A daily devotion for March 31st
18And pray in the Spirit on all occasions with all kinds of prayers and requests. With this in mind, be alert and always keep on praying for all the saints.
19Pray also for me, that whenever I open my mouth, words may be given me so that I will fearlessly make known the mystery of the gospel, 20for which I am an ambassador in chains. Pray that I may declare it fearlessly, as I should.
21Tychicus, the dear brother and faithful servant in the Lord, will tell you everything, so that you also may know how I am and what I am doing. 22I am sending him to you for this very purpose, that you may know how we are, and that he may encourage you.
23Peace to the brothers, and love with faith from God the Father and the Lord Jesus Christ. 24Grace to all who love our Lord Jesus Christ with an undying love.
And pray in the Spirit on all occasions with all kinds of prayers and requests (Ephesians 6:18a).
There is a strong and powerful relationship between putting on the armor of God and praying. These two things belong together; in fact, one grows out of the other. It is not enough to put on the armor of God; you must also pray. It is not enough to pray; you must also have put on the armor of God. It is impossible to divide these two. Putting on the armor is essentially something that is done in the realm of your thought life. It is an adjustment of the attitude of your heart to reality, to things as they really are. It is thinking through the implications of the fact that revelation discloses. This is always the necessary thing to do in trying to face life.
The apostle does not reverse this and say,
First pray, and then put on the armor of God. This is what we try to do, and this is why our prayer life is so feeble, so impotent. There is great practical help here if we follow carefully the designated order of Scripture. I think most Christians would confess that they are dissatisfied with their prayer life. They feel it is inadequate and perhaps infrequent. Sometimes we struggle to improve the quality as well as the quantity of our prayer lives. Sometimes we adopt schedules we attempt to maintain or long lists of names and projects and places we try to remember in prayer. In other words, we begin with the doing, but when we do this we are starting at the wrong place. The place to start is not with the doing, but with the thinking.
Prayer follows putting on the armor of God. It is a natural, normal outgrowth. I am not suggesting that there is no place for Christian discipline; there is. I am not suggesting that we will not need to take our wills and put them to a task and follow through. There is this need. But the place where discipline should come in is not in praying first, but in doing what is involved in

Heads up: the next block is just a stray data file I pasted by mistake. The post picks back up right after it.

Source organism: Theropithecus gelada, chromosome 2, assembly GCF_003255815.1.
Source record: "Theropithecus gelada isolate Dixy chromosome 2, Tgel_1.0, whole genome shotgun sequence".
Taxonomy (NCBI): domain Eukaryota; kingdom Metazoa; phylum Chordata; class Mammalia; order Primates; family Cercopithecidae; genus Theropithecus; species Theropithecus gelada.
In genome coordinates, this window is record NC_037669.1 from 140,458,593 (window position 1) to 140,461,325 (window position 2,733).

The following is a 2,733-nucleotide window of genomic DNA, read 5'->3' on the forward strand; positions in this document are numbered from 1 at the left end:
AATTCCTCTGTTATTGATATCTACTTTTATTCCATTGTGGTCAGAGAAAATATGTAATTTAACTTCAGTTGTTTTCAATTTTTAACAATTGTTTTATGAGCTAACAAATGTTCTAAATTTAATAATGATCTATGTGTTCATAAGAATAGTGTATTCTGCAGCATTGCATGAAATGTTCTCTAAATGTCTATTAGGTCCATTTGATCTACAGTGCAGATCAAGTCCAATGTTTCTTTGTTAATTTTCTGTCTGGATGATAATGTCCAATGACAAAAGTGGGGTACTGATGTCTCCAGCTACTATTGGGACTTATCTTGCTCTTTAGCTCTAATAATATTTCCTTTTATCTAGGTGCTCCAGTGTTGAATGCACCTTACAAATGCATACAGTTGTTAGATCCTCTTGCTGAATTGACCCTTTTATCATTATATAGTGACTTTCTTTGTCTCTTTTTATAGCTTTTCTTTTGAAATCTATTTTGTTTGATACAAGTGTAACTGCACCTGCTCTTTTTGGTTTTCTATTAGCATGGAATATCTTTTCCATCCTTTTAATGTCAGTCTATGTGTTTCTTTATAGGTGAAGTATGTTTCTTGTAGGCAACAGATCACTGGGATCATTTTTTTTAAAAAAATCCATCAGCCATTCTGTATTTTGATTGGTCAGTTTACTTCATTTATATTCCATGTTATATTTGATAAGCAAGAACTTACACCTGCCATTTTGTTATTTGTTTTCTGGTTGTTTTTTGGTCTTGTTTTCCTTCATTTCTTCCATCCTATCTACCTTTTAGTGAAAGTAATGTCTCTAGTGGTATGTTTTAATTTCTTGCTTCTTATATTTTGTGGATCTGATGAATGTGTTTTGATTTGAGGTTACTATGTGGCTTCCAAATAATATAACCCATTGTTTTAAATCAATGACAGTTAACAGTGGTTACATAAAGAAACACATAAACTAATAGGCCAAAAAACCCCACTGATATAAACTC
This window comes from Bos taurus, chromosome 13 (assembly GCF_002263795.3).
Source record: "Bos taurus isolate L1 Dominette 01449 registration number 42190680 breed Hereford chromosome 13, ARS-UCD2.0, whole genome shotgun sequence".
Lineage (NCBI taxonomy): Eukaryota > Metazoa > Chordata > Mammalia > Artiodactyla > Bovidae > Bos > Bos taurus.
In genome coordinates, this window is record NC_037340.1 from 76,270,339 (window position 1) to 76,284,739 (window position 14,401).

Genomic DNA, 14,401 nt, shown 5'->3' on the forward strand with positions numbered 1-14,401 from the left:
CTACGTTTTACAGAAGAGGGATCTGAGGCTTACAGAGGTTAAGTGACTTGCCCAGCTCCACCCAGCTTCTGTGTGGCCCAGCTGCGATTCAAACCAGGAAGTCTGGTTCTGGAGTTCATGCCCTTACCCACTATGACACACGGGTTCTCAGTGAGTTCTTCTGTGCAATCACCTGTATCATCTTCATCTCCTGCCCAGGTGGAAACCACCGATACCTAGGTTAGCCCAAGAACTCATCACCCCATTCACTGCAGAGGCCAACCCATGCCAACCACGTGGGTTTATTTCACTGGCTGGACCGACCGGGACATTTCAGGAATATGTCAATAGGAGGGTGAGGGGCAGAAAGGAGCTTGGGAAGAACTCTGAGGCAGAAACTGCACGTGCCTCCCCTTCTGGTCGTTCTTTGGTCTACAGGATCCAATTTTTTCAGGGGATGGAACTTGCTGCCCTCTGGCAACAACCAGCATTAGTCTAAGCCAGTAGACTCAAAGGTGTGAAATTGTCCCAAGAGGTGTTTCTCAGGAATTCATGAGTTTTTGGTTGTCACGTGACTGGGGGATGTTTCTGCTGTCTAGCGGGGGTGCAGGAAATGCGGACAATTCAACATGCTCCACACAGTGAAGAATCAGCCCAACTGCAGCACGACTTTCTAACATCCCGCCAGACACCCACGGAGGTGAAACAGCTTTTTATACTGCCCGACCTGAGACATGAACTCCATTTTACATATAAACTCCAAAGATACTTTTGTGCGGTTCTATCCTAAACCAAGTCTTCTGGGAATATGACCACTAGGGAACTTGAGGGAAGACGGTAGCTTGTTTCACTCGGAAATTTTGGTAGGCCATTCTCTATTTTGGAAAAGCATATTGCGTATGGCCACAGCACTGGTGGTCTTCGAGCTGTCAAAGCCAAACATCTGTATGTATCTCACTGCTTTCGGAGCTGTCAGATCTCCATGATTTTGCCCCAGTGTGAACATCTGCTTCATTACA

putting on the armor of God. First, think through the implications of our faith, and then prayer will follow naturally much more easily. When it comes in that order, it will be thoughtful prayer, prayer that has meaning and significance.
This is the problem with much of our praying now. It is so shallow, so superficial. Sometimes our prayers are only a cut above the simple childhood prayer:
Now I lay me down to sleep, I pray the Lord my soul to keep. What is needed? Prayer should be an outgrowth of thoughtfulness about the implications of faith. This adds depth, meaning, and significance to it. Prayer should be pointed and purposeful.
If you take the whole range of Bible teaching on this great subject of prayer, you will find that underlying all the biblical presentation is the idea that prayer is conversation with God. What the apostle is saying is,
After you have put on the armor of God, after you have thought through the implications of your faith in the ways that have been suggested previously, then talk to God about it. Tell Him the whole thing. Tell Him your reactions, tell Him how you feel, describe your relationship to life around you, and ask Him for what you need.
Forgive me for the way I have looked at prayer as though it were insignificant and optional. Help me to take it seriously. Help me to realize that You have made this my point of contact with You. Teach me to pray.
Life Application: Do we struggle to pray, or feel we pray too infrequently or inadequately, or realize our prayers are indeed superficial? How can we talk with God in a real & relevant way?
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Copyright © 2007 by Elaine Stedman — This daily devotion is from the book The Power of His Presence: a year of devotions from the writings of Ray Stedman; compiled by Mark Mitchell. It may be copied for personal non-commercial use only in its entirety free of charge. All copies must contain this copyright notice and a hyperlink to www.RayStedman.org if the copy is posted on the Internet. Please direct any questions you may have to webmaster@RayStedman.org.